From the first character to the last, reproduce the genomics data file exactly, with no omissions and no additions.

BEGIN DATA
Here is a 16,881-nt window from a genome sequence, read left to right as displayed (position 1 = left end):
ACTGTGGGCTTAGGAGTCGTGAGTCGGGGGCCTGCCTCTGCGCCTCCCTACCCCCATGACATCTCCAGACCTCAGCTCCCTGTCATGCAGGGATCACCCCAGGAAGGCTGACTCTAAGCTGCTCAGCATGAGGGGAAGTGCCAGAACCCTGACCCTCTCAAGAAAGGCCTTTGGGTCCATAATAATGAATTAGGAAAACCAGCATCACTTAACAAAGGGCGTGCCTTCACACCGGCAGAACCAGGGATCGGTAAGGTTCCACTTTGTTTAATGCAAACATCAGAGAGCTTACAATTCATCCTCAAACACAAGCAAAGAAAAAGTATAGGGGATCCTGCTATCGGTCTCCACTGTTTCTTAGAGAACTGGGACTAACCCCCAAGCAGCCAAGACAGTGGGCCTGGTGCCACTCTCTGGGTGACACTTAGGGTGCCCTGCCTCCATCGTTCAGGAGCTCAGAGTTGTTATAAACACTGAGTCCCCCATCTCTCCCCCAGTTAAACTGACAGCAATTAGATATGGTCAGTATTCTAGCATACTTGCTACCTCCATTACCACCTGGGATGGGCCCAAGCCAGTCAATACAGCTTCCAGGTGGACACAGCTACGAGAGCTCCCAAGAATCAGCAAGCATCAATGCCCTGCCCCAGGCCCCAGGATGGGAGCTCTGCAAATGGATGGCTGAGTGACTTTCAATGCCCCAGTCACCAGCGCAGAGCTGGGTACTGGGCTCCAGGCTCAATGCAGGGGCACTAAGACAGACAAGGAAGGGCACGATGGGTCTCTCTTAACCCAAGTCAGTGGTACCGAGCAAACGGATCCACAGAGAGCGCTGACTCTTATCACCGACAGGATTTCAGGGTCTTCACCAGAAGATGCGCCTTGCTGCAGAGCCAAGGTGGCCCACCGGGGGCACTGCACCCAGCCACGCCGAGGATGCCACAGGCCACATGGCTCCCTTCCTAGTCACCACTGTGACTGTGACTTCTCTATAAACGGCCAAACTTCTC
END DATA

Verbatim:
Here is a 16,881-nt window from a genome sequence, read left to right as displayed (position 1 = left end):
ACTGTGGGCTTAGGAGTCGTGAGTCGGGGGCCTGCCTCTGCGCCTCCCTACCCCCATGACATCTCCAGACCTCAGCTCCCTGTCATGCAGGGATCACCCCAGGAAGGCTGACTCTAAGCTGCTCAGCATGAGGGGAAGTGCCAGAACCCTGACCCTCTCAAGAAAGGCCTTTGGGTCCATAATAATGAATTAGGAAAACCAGCATCACTTAACAAAGGGCGTGCCTTCACACCGGCAGAACCAGGGATCGGTAAGGTTCCACTTTGTTTAATGCAAACATCAGAGAGCTTACAATTCATCCTCAAACACAAGCAAAGAAAAAGTATAGGGGATCCTGCTATCGGTCTCCACTGTTTCTTAGAGAACTGGGACTAACCCCCAAGCAGCCAAGACAGTGGGCCTGGTGCCACTCTCTGGGTGACACTTAGGGTGCCCTGCCTCCATCGTTCAGGAGCTCAGAGTTGTTATAAACACTGAGTCCCCCATCTCTCCCCCAGTTAAACTGACAGCAATTAGATATGGTCAGTATTCTAGCATACTTGCTACCTCCATTACCACCTGGGATGGGCCCAAGCCAGTCAATACAGCTTCCAGGTGGACACAGCTACGAGAGCTCCCAAGAATCAGCAAGCATCAATGCCCTGCCCCAGGCCCCAGGATGGGAGCTCTGCAAATGGATGGCTGAGTGACTTTCAATGCCCCAGTCACCAGCGCAGAGCTGGGTACTGGGCTCCAGGCTCAATGCAGGGGCACTAAGACAGACAAGGAAGGGCACGATGGGTCTCTCTTAACCCAAGTCAGTGGTACCGAGCAAACGGATCCACAGAGAGCGCTGACTCTTATCACCGACAGGATTTCAGGGTCTTCACCAGAAGATGCGCCTTGCTGCAGAGCCAAGGTGGCCCACCGGGGGCACTGCACCCAGCCACGCCGAGGATGCCACAGGCCACATGGCTCCCTTCCTAGTCACCACTGTGACTGTGACTTCTCTATAAACGGCCAAACTTCTC